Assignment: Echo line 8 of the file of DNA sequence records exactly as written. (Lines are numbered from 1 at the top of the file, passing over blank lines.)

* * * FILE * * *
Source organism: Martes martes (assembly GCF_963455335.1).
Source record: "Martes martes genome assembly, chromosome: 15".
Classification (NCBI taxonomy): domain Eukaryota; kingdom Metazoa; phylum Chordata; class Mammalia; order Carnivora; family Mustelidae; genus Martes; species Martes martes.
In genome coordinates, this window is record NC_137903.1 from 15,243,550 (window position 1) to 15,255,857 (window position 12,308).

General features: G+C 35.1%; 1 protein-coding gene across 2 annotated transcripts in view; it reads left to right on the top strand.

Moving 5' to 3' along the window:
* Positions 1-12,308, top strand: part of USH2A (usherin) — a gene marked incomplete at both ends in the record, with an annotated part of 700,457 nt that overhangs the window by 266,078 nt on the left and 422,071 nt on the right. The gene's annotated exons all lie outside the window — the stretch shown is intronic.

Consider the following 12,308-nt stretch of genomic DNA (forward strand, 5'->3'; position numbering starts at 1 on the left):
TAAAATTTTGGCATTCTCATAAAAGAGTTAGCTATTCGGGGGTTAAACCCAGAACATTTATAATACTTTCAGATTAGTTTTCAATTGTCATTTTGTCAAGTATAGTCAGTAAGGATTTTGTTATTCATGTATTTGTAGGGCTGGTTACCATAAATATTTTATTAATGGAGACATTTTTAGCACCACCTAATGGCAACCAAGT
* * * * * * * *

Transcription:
Consider the following 12,308-nt stretch of genomic DNA (forward strand, 5'->3'; position numbering starts at 1 on the left):